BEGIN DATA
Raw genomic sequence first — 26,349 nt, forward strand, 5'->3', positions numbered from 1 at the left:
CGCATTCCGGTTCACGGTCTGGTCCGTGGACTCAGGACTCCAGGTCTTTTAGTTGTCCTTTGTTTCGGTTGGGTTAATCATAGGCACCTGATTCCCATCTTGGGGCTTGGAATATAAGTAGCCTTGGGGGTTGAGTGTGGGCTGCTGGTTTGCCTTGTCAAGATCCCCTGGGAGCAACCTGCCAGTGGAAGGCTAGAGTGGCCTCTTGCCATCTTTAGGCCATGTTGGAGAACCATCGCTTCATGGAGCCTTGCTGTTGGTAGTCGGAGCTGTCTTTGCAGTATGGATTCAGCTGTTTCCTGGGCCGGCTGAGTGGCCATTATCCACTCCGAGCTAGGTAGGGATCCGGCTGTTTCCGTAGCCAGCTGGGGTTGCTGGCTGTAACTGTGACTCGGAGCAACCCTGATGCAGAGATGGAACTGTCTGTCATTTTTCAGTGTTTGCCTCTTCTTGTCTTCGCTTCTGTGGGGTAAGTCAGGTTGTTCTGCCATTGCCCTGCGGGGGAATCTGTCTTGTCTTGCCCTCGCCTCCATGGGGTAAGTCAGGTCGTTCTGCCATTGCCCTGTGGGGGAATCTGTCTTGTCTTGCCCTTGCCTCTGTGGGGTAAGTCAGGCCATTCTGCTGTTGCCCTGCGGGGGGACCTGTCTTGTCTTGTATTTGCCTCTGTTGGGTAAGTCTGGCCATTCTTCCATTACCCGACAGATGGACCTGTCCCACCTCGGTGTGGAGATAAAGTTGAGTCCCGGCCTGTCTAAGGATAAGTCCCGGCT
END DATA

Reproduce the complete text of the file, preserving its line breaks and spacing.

Raw genomic sequence first — 26,349 nt, forward strand, 5'->3', positions numbered from 1 at the left:
CGCATTCCGGTTCACGGTCTGGTCCGTGGACTCAGGACTCCAGGTCTTTTAGTTGTCCTTTGTTTCGGTTGGGTTAATCATAGGCACCTGATTCCCATCTTGGGGCTTGGAATATAAGTAGCCTTGGGGGTTGAGTGTGGGCTGCTGGTTTGCCTTGTCAAGATCCCCTGGGAGCAACCTGCCAGTGGAAGGCTAGAGTGGCCTCTTGCCATCTTTAGGCCATGTTGGAGAACCATCGCTTCATGGAGCCTTGCTGTTGGTAGTCGGAGCTGTCTTTGCAGTATGGATTCAGCTGTTTCCTGGGCCGGCTGAGTGGCCATTATCCACTCCGAGCTAGGTAGGGATCCGGCTGTTTCCGTAGCCAGCTGGGGTTGCTGGCTGTAACTGTGACTCGGAGCAACCCTGATGCAGAGATGGAACTGTCTGTCATTTTTCAGTGTTTGCCTCTTCTTGTCTTCGCTTCTGTGGGGTAAGTCAGGTTGTTCTGCCATTGCCCTGCGGGGGAATCTGTCTTGTCTTGCCCTCGCCTCCATGGGGTAAGTCAGGTCGTTCTGCCATTGCCCTGTGGGGGAATCTGTCTTGTCTTGCCCTTGCCTCTGTGGGGTAAGTCAGGCCATTCTGCTGTTGCCCTGCGGGGGGACCTGTCTTGTCTTGTATTTGCCTCTGTTGGGTAAGTCTGGCCATTCTTCCATTACCCGACAGATGGACCTGTCCCACCTCGGTGTGGAGATAAAGTTGAGTCCCGGCCTGTCTAAGGATAAGTCCCGGCT